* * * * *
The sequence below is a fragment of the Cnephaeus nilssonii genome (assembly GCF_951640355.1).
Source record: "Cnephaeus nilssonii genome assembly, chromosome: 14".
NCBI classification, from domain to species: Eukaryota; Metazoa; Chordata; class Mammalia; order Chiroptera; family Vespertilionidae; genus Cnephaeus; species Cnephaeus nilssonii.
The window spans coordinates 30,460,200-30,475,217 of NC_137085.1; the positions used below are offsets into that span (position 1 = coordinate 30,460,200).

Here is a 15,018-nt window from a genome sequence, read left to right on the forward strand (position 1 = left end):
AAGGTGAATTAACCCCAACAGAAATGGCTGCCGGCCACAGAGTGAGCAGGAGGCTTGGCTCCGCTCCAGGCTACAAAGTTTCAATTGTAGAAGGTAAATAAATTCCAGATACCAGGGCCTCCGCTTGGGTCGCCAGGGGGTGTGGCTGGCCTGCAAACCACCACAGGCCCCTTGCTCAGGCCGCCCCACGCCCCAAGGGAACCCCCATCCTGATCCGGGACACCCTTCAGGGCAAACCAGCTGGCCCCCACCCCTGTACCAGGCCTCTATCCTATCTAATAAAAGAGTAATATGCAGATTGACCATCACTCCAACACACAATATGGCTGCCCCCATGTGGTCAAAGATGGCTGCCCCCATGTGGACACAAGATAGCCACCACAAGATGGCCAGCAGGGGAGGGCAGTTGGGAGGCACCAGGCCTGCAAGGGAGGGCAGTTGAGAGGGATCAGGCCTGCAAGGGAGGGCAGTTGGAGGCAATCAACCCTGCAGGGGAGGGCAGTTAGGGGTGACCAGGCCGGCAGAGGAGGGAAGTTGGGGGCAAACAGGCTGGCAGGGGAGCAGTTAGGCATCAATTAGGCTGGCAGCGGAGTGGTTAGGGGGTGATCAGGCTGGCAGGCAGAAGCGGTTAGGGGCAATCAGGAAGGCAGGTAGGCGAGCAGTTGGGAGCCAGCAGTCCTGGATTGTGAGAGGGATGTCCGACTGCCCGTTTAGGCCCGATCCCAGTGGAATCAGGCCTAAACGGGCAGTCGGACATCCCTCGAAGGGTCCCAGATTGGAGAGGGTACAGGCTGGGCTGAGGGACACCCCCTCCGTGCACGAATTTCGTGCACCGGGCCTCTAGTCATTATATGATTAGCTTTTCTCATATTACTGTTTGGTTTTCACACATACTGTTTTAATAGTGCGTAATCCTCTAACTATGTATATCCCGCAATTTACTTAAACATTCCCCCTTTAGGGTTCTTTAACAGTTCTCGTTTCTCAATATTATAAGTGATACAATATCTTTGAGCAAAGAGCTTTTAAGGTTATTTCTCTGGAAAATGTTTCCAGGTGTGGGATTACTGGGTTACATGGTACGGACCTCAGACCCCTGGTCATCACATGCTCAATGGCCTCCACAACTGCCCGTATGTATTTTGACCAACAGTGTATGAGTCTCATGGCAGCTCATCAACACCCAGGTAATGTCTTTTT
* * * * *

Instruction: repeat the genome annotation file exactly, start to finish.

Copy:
The sequence below is a fragment of the Cnephaeus nilssonii genome (assembly GCF_951640355.1).
Source record: "Cnephaeus nilssonii genome assembly, chromosome: 14".
NCBI classification, from domain to species: Eukaryota; Metazoa; Chordata; class Mammalia; order Chiroptera; family Vespertilionidae; genus Cnephaeus; species Cnephaeus nilssonii.
The window spans coordinates 30,460,200-30,475,217 of NC_137085.1; the positions used below are offsets into that span (position 1 = coordinate 30,460,200).

Here is a 15,018-nt window from a genome sequence, read left to right on the forward strand (position 1 = left end):
AAGGTGAATTAACCCCAACAGAAATGGCTGCCGGCCACAGAGTGAGCAGGAGGCTTGGCTCCGCTCCAGGCTACAAAGTTTCAATTGTAGAAGGTAAATAAATTCCAGATACCAGGGCCTCCGCTTGGGTCGCCAGGGGGTGTGGCTGGCCTGCAAACCACCACAGGCCCCTTGCTCAGGCCGCCCCACGCCCCAAGGGAACCCCCATCCTGATCCGGGACACCCTTCAGGGCAAACCAGCTGGCCCCCACCCCTGTACCAGGCCTCTATCCTATCTAATAAAAGAGTAATATGCAGATTGACCATCACTCCAACACACAATATGGCTGCCCCCATGTGGTCAAAGATGGCTGCCCCCATGTGGACACAAGATAGCCACCACAAGATGGCCAGCAGGGGAGGGCAGTTGGGAGGCACCAGGCCTGCAAGGGAGGGCAGTTGAGAGGGATCAGGCCTGCAAGGGAGGGCAGTTGGAGGCAATCAACCCTGCAGGGGAGGGCAGTTAGGGGTGACCAGGCCGGCAGAGGAGGGAAGTTGGGGGCAAACAGGCTGGCAGGGGAGCAGTTAGGCATCAATTAGGCTGGCAGCGGAGTGGTTAGGGGGTGATCAGGCTGGCAGGCAGAAGCGGTTAGGGGCAATCAGGAAGGCAGGTAGGCGAGCAGTTGGGAGCCAGCAGTCCTGGATTGTGAGAGGGATGTCCGACTGCCCGTTTAGGCCCGATCCCAGTGGAATCAGGCCTAAACGGGCAGTCGGACATCCCTCGAAGGGTCCCAGATTGGAGAGGGTACAGGCTGGGCTGAGGGACACCCCCTCCGTGCACGAATTTCGTGCACCGGGCCTCTAGTCATTATATGATTAGCTTTTCTCATATTACTGTTTGGTTTTCACACATACTGTTTTAATAGTGCGTAATCCTCTAACTATGTATATCCCGCAATTTACTTAAACATTCCCCCTTTAGGGTTCTTTAACAGTTCTCGTTTCTCAATATTATAAGTGATACAATATCTTTGAGCAAAGAGCTTTTAAGGTTATTTCTCTGGAAAATGTTTCCAGGTGTGGGATTACTGGGTTACATGGTACGGACCTCAGACCCCTGGTCATCACATGCTCAATGGCCTCCACAACTGCCCGTATGTATTTTGACCAACAGTGTATGAGTCTCATGGCAGCTCATCAACACCCAGGTAATGTCTTTTT